Faith and Learning at Concordia: The Role of Faculty
Concordia University is a member university of the Concordia University System (CUS) and an institution of the Lutheran Church – Missouri Synod (LCMS). Colleges and universities of the LCMS confess the faith of the Church and uphold faithful witness to the Gospel of Jesus Christ and the teachings of sacred Scripture as articulated in the Lutheran Confessions.
The Lutheran Church – Missouri Synod accepts the Scriptures as the inspired and inerrant Word of God, and the Lutheran Confessions as articulated in the Book of Concord of 1580 as a true and binding exposition of Holy Scripture.
The mission of Concordia University is to be a Lutheran higher education community committed to helping students develop in mind, body, and spirit for service to Christ in the church and the world. This mission engages faculty in creating environments for learning rich in biblical truth within the context of each discipline being taught. Faculty members strive to faithfully bring Lutheran theology into interaction with their disciplines while respecting those disciplines’ integrity. Faculty members develop in their understanding of how to connect faith and learning in their teaching through both new faculty orientation and ongoing faculty development.
Ideally, all faculty members are active members of LCMS congregations. When academically qualified LCMS members are not available, faculty members will be Christians who affirm, at minimum, the content of the Ecumenical Creeds and are members of Christian congregations. The Ecumenical Creeds are the three creeds which originated in the ancient church: the Apostles’ Creed, the Nicene Creed and the Athanasian Creed.
All faculty, both full-time and part-time, promise to perform their duties in harmony with the truths of Holy Scripture, the Lutheran Confessions, and the doctrinal statements of the LCMS. All faculty members recognize that they function within a community with multiple dimensions and agree to the CUS Statement of Academic Freedom and Responsibilities.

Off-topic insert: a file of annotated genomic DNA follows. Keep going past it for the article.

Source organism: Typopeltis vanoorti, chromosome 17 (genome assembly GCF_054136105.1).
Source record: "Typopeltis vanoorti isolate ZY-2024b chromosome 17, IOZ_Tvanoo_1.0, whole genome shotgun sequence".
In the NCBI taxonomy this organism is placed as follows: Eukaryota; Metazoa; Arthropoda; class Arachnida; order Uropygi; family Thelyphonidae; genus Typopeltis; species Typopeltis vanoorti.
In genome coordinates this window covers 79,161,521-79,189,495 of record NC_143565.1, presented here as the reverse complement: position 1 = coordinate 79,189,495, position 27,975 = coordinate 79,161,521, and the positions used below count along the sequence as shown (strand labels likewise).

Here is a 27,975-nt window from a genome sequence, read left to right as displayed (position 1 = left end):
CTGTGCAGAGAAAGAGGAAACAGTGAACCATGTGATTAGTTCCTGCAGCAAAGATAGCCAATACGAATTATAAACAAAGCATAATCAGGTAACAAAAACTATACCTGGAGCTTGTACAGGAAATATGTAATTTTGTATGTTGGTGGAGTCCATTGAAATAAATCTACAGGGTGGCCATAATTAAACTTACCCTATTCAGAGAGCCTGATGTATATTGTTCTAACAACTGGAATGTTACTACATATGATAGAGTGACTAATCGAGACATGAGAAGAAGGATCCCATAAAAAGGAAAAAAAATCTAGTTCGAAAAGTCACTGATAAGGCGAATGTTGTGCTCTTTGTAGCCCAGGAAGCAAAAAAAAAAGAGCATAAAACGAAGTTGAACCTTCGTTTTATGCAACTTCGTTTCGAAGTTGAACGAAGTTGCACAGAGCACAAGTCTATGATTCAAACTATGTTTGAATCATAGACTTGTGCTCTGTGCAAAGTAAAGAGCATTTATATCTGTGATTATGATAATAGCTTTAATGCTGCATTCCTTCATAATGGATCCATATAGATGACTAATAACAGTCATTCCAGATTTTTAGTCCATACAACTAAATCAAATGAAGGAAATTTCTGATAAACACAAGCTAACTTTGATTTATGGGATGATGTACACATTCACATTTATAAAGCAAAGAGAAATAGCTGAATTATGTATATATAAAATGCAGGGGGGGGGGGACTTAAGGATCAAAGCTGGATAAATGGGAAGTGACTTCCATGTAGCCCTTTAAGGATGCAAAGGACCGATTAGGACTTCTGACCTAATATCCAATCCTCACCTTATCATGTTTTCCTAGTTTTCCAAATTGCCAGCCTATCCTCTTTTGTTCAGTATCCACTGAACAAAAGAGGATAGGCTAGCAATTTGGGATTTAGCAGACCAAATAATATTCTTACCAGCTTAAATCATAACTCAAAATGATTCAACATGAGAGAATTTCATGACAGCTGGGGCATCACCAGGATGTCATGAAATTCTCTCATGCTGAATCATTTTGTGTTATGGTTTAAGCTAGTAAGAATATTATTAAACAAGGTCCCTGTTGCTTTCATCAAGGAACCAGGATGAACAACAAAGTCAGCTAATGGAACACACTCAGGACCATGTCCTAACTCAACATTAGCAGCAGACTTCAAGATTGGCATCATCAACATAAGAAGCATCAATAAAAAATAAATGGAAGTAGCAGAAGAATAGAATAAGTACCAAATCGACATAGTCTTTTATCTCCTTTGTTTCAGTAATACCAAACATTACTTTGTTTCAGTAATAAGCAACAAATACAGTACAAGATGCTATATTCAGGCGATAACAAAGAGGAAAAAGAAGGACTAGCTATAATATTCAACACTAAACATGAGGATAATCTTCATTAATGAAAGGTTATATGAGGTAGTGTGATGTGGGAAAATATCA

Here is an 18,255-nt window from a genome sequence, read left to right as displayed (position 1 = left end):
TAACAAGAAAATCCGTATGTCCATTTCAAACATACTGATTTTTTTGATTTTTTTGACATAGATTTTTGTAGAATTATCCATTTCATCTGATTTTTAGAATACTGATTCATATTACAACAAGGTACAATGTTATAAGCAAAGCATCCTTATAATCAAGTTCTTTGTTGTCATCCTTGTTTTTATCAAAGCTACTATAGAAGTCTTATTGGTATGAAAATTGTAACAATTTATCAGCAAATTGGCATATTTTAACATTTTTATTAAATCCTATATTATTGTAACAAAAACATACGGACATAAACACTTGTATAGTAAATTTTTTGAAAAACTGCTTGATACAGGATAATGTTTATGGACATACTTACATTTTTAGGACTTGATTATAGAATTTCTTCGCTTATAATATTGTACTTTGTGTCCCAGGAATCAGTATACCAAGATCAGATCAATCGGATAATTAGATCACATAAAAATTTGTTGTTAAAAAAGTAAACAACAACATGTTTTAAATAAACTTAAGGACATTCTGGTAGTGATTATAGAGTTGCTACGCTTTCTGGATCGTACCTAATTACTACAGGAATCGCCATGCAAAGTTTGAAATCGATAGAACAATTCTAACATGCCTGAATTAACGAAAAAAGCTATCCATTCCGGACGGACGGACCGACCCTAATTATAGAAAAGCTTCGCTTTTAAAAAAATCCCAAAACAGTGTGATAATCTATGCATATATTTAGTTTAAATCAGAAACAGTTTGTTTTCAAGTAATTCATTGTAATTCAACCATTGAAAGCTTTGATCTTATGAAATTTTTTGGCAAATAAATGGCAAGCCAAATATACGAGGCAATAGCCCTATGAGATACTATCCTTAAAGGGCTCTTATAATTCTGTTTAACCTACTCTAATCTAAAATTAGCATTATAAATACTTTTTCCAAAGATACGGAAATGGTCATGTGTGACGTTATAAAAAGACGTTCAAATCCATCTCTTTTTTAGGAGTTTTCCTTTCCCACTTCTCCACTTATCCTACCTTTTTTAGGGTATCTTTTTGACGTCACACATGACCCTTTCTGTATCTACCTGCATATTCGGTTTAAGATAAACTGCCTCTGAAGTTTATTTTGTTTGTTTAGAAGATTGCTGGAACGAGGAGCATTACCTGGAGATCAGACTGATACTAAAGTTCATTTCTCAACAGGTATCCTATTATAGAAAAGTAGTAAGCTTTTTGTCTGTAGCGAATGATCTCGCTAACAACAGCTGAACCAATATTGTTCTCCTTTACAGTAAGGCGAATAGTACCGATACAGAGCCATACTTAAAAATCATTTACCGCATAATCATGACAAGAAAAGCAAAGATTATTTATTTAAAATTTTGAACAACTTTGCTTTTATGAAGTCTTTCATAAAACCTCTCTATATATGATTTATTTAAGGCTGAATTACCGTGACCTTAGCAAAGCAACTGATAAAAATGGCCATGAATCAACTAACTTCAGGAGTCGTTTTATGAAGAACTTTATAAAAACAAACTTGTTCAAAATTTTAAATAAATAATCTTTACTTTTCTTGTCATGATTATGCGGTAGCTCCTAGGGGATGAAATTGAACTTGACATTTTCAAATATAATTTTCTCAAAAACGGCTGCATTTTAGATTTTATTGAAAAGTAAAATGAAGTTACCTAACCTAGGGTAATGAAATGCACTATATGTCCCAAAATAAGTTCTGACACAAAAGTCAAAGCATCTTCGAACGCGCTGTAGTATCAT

Faculty foster student development through the biblical worldview on current social concerns, such as
- Jesus Christ—true God and true man—is the sole way to God's mercy and grace;
- At the beginning of time the Triune God created all things as Genesis explains;
- Respect for the sacredness of human life from conception to natural death;
- Respect for traditional marriage and a biblical view of sexuality.
Within the limits of their disciplines, faculty may teach some of these Lutheran themes:
- Sin (rebelling against God in thought, word, or deed)
Scripture describes sin as an objective truth, affecting all humankind, and as a subjective experience for which all are responsible.
- Grace (God’s free gift of salvation to all)
God reveals his great love for fallen humanity by reconciling sinners to himself by grace through faith in Jesus Christ alone (justification).
- Paradox (a situation where two seemingly contradictory truths are both correct)
Human beings are created in the image of God and yet at the same time have lost the image of God through sin, Christians are at the same time saint and sinner, the law condemns sinners to eternal death but at the same time the gospel saves sinners and gives eternal life, Christians are perfectly free yet at the same time servants of all, etc.
- Two Kingdoms (church and civil government)
God actively works in our world through two kingdoms. In the right-hand kingdom (the church) he works through the gospel to provide for spiritual needs (salvation by grace through faith, on account of Christ). In the left-hand kingdom (for example, governments, institutions, or secular vocations) he works through the law to provide for bodily needs (restraining evil, preserving order, enforcing the common good).
- Stewardship (responsible management of resources belonging to someone else)
God exercises his ownership of the universe through human beings as his stewards, and calls them to manage all resources according to His will.
- Vocation (a calling from God)
God works in the world (in both kingdoms) through those he calls to all God-pleasing offices. Christians function as the hands of God to serve their neighbors through their vocations.